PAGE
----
Thomas Morsellino is a French freelance journalist and photographer, with keen eye for the technical details of MotoGP bikes. You may have seen some of his work on Twitter, where he runs the @Off_Bikes account. Peter Bom is a world championship winning former crew chief, with a deep and abiding knowledge of every aspect of motorcycle racing. Peter has worked with such riders as Cal Crutchlow, Danny Kent, and Stefan Bradl. After every race, MotoMatters.com will be publishing a selection of Tom's photos of MotoGP bikes, together with extensive technical explanations of the details by Peter Bom. MotoMatters.com subscribers will get access to the full resolution photos, which they can download and study in detail, and all of Peter's technical explanations of the photos. Readers who do not support the site will be limited to the 800x600 resolution photos, and an explanation of two photos.
Carbon swingarm on Pol Espargaro's KTM RC16
Peter Bom: Interesting to note that KTM's first attempt at a carbon swingarm gave an immediate improvement. At Aprilia, for example, we have seen a number of different prototype carbon swingarms, but the riders have so far always reverted to the aluminum items. Apart from the weight – Pol Espargaro says the bike is still around 5kg too heavy – carbon fiber has one major advantage as a material for a swingarm: you can modify stiffness in both force and direction just by changing layering, using the same mold. Producing a mold can be expensive, but because it can be reused to produce different swingarms, it is still an attractive proposition.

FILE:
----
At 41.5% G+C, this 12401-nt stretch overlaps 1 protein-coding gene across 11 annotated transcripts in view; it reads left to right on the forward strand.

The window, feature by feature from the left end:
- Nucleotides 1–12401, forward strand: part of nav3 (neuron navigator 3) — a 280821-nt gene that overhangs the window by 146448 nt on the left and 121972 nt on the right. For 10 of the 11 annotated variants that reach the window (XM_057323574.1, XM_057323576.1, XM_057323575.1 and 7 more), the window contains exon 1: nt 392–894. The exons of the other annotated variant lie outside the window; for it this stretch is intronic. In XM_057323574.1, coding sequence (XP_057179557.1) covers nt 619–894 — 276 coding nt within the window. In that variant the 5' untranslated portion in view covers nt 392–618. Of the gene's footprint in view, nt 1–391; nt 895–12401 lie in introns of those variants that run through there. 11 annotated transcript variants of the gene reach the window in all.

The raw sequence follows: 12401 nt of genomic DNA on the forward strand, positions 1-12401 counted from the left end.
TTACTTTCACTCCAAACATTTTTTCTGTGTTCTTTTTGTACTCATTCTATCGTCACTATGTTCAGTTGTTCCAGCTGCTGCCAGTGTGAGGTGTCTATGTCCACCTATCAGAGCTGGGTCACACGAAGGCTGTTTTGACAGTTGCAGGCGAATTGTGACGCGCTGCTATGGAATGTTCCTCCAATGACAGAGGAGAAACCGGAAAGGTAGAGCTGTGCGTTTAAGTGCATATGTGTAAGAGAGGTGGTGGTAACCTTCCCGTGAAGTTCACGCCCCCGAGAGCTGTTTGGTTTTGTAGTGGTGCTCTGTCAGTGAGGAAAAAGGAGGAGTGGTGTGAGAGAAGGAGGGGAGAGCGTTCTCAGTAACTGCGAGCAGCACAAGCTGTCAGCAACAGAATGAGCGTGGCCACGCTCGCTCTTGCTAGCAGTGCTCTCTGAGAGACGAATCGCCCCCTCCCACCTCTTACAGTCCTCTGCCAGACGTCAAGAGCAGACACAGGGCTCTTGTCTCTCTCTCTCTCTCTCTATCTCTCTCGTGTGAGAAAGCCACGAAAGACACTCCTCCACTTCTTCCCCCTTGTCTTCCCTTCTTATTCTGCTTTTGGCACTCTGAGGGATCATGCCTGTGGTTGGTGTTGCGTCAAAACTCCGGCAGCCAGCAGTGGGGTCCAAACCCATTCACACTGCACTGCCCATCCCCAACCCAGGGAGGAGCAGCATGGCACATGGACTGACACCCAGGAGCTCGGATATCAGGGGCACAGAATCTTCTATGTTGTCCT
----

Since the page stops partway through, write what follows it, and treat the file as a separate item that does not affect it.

Load cell on the Ducati GP19, used for the quickshifter
Peter Bom: The red cylinder is a so-called load cell. It measures extremely precisely exactly how much pressure (in compression or tension) is being put through it. This information is used by the ECU to make changing gear up or down easier, by cutting the ignition once the load reaches a preset value as the rider presses the gear lever down or up. The sensors used in MotoGP have to be extremely precise, and most importantly, they have to provide stable output even when exposed to severe vibration and high temperatures. The bolt thread on a sensor like this broke on Fabio Quartararo's bike at Jerez, leaving him unable to change gear.
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